Labour To Abolish Stamp Duty For First-Time Buyers

Ed Miliband ElectionEd Milband announced this week, that if Labour triumph in next weeks’ election, he will abolish stamp duty for three years to help first time buyers buying homes costing up to £300,000. At this level, the maximum saving in stamp duty land tax will be £5,000. It is being claimed that 90% of first time buyers will benefit.

But you read it here first!
On 20 March after the Conservatives announced their Help to Buy ISA in the Budget speech, I suggested it would be fairer, easier to implement and more help right now, to abolish stamp duty on all first time buyer homes up to £260,000. I also called for an end to the lucrative tax breaks enjoyed by Buy to Let landlords such as ending tax relief on mortgage interest to facilitate a flood of properties to the market, the very properties usually bought by first-timers.

Whilst welcome, and a much better and effective measure than the Conservatives’ own election bribe for first time buyers – the ill-thought out Help to Buy ISA (Bisa), it will also not make homes more affordable. When stamp duty was abolished in March 210 on homes up to £250,000, treasury analysts discovered that it actually facilitated a 0.7% increase in house prices.

In his speech in Stockton on Monday, Mr Miliband said:     “There’s nothing more British than the dream of home-ownership, starting out in a place of your own. But for so many young people today that dream is fading with more people than ever renting when they want to buy, new properties being snapped up before local people get a look-in, young families wondering if this country will ever work for them. That is the condition of Britain today, a modern housing crisis which only a Labour government will tackle.”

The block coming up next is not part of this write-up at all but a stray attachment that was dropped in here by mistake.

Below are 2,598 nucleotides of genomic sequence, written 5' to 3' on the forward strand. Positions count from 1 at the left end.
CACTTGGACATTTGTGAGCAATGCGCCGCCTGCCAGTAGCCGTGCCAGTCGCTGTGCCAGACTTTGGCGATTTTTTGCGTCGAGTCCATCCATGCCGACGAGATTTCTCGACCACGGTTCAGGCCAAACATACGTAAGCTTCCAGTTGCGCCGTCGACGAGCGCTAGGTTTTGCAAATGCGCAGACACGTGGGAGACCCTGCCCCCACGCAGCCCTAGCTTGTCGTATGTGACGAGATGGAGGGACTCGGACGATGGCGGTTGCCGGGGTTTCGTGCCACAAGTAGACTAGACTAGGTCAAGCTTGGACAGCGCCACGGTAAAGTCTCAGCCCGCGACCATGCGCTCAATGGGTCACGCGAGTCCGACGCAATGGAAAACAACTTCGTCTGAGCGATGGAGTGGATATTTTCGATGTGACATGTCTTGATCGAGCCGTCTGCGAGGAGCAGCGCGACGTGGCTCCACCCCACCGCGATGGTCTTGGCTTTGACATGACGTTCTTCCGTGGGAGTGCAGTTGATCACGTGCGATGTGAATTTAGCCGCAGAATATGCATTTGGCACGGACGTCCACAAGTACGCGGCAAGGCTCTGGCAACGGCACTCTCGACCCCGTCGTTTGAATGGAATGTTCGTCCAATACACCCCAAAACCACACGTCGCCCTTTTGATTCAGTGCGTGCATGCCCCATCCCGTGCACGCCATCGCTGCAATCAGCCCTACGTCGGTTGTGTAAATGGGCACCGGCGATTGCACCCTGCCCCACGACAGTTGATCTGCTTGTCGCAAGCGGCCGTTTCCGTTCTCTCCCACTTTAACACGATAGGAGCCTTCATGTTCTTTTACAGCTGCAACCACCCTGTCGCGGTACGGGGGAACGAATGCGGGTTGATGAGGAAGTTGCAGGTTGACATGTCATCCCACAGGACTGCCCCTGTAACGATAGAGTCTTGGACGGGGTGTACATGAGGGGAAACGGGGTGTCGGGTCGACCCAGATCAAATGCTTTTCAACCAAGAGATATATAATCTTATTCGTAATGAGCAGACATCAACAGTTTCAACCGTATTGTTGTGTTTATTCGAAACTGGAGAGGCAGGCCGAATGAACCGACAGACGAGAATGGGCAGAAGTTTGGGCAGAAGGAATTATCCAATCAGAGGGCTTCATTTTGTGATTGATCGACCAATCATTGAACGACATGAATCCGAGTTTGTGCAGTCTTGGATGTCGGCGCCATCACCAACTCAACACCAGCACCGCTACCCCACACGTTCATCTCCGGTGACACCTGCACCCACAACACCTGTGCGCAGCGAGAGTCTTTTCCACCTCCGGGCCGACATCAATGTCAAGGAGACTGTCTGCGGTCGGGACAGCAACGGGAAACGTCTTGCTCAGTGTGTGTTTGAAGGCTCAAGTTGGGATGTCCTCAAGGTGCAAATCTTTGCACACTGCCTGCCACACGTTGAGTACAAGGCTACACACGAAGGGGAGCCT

The £225million forecast cost of this latest pre-election housing give away – which I could not find anywhere in the Labour manifesto – will be funded by a crackdown on tax relief enjoyed by landlords, who fail to maintain their properties and increasing tax paid by holding companies that buy UK property on behalf of investors. HMRC figures that estimate landlord tax avoidance costs the treasury around £550 million a year.

The Conservatives claim it will cost nearer £500million if implemented. Chancellor George Osborne dismissed Ed Miliband’s stamp duty pledge as a ‘complete gimmick’. It is alleged that the average purchase price for a first time buyer outside London is £137,120 – according to the Halifax. Following the new stamp duty reforms introduced by the Conservative coalition last December, the stamp duty due from buyers at this level would be just £242.

The only way to help people buy a home is to limit credit availability so that prices are forced down and debt reduced in a society that is addicted to it.

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